ICG fluorescence is shown 48 h after injection for an area that was exposed to daylight and subject to repetitive scanning (at 2 min, 20 min, 1 h, 2 h, 4 h, 8 h, 24 h and 48 h) – or an area that was covered for 48 h before imaging to protect it from bleaching.

The well-defined cellular structure that could be observed after ICG injection by confocal fluorescence microscopy in vivo encouraged us to test whether the cellular staining pattern could be exploited for automated quantitative high-content imaging. This is a method that extends the potential of microscopy to tissue cytometry, by comprising analysis of thousands of cells, which allows statistics or gating of cell populations similar to flow cytometry [28]. We achieved this using the free software CellProfiler [24], [29] that allows for automatic loading of images and object identification followed by quantitative analysis. Fluorescence images with ICG staining (Fig. 8A) had to be inverted for proper cell recognition. Using the parameters described in the Methods section, adjacent cells were correctly separated (Fig. 8B), automatically recognized as objects (Fig. 8C), and measured for size and shape parameters. CellProfiler allows saving of the data for thousands of objects and exporting of the values as a database, which can be loaded in a companion software, the CellProfiler Analyst [25]. This software then provides professional data visualization and statistics tools – such as density plots to illustrate correlations between different parameters (Fig. 8D).

Figure 8. Automated cell recognition and analysis using CellProfiler.

A) Representative confocal fluorescence image of the stratum spinosum after ICG-injection. B) Outline of the cell borders after the cell recognition by the CellProfiler software. C) Objects identified by CellProfiler. D) Density plot of cell area versus form factor (circularity) after analysis of 108000 objects (from 59 images) using CellProfiler Analyst.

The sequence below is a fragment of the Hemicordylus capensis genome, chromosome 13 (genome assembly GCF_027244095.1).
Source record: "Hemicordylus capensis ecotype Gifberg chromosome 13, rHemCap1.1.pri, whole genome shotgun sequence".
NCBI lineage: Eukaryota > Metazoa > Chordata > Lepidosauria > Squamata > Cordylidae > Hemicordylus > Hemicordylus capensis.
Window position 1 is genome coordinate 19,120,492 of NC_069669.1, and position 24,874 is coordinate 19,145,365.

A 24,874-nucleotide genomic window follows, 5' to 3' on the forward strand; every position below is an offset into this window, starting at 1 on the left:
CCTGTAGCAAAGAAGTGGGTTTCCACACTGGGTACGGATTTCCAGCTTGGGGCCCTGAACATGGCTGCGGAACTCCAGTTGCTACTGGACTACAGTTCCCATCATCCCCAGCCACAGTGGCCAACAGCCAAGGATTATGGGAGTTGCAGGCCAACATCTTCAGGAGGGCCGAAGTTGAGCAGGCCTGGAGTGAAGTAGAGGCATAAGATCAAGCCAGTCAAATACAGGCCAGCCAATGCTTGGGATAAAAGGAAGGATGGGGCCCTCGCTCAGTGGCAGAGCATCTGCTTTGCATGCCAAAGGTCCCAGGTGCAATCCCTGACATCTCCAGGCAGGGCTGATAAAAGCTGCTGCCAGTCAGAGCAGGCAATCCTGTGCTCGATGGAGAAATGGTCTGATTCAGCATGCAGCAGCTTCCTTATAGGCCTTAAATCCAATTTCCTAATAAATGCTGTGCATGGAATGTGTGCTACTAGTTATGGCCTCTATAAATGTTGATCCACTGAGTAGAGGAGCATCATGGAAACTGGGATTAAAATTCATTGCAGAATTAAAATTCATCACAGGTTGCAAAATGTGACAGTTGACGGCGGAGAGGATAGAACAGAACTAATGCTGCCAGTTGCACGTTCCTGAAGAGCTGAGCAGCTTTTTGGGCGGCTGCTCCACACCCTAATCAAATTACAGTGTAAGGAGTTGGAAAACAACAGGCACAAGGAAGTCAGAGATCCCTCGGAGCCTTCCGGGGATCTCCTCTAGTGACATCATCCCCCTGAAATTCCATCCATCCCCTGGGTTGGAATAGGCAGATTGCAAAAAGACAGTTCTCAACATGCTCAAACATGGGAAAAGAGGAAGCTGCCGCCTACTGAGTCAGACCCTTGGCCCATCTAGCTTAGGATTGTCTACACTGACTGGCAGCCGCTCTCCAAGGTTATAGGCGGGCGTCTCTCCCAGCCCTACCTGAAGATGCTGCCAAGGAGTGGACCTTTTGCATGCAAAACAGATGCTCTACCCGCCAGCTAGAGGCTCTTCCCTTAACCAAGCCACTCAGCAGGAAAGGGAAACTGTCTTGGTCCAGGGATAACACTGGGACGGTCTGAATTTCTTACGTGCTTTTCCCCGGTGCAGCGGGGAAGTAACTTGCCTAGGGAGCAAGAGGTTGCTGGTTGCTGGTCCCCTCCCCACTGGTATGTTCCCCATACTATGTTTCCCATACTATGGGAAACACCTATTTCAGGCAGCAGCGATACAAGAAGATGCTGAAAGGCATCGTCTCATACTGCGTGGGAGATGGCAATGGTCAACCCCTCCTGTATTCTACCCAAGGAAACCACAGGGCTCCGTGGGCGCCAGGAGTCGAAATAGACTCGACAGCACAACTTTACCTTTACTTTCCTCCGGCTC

After having demonstrated that ICG is well suited as contrast agent in fluorescence microscopy of the skin in vivo, by providing a resolution down to the sub-cellular level, we were interested in testing its applicability for pathological assessment of lesional skin. For that purpose we investigated samples of intradermal nevi, irritant contact dermatitis and KTP-laser treatment induced necrosis. This was performed 90 min after injection of ICG using both reflectance and fluorescence mode microscopy. The reflectance mode image of the dermal nevus 33 µm below the skin surface demonstrated uniform lucid cells with bright cytoplasm and central small dark round nuclei (Fig. 9A) as already described before [30], [31], [32]. Due to the mere intercellular localization of the dye, the nevoid cells appear in a negative staining pattern (Fig. 9B), which allows for a precise morphological analysis. Furthermore, the intercellular distribution of ICG uncovers the morphology of single keratinocytes of the stratum spinosum (Fig. 9A). In reflectance mode scanning, it is not possible to reach a comparable resolution of these cellular details. Dermal nevus cell nests are also depicted in a negative pattern (Fig. 9D). A dermal (edged) papilla with a hyperrefractile dermal papillary ring composed of melanocytes and melanin-rich keratinocytes is illustrated in reflectance mode (Fig. 9E, asterisk). These cells cannot be revealed by means of fluorescence because backscattered light from refractive structures in reflectance mode is blocked by the fluorescence band-pass filter. Fluorescence microscopy exhibits the dermal papilla as a lightish round topology interposed among deeper epidermal layers displayed in an intercellularly staining pattern (Fig. 9D). Fig. 9E is clearly inferior in comparison to Fig. 9F as dermal clusters of nevocytes become entirely apparent in fluorescence images, and blood vessels are detectable only in this setting. In case of the dermal nevus fluorescence scanning provides additional morphological information in form of accurate resolution of dermal cell clusters throughout the entire lesion. The possibility to picture dermal vessels in the fluorescence mode offers the assessment of vascular changes in a variety of skin pathologies as well as along with treatment. The linkage of reflectance and fluorescence mode permits the combination of the advantages of each technique. Evaluation of melanin-rich keratinocytes solely via reflectance mode and estimation of dermal vessels exclusively via fluorescence mode exemplify synergistic morphological information. Another pathological condition that we investigated by ICG-based in vivo fluorescence microscopy is irritant contact dermatitis leading to eczema formation. Disruption of keratinocytes (spongiosis) is one of the key features of eczematous skin, which is represented in Fig. 10A and B [33], [34], [35]. In both modes several sites of spongiotic areas are visible revealing dark, round to oval structures in reflectance mode (Fig. 10A) and a gradual disappearance of the cell borders visible in fluorescence mode due to the extracellular dye (Fig. 10B). The fluorescence mode provides a clear advantage over reflectance mode, as dermal papilla often appear equally as roundish dark areas in reflectance mode similar to spongiotic areas, whereas they are clearly distinguishable in fluorescence mode elucidating the morpholopical disparities by in vivo microscopy without the need for histological analysis of biopsies.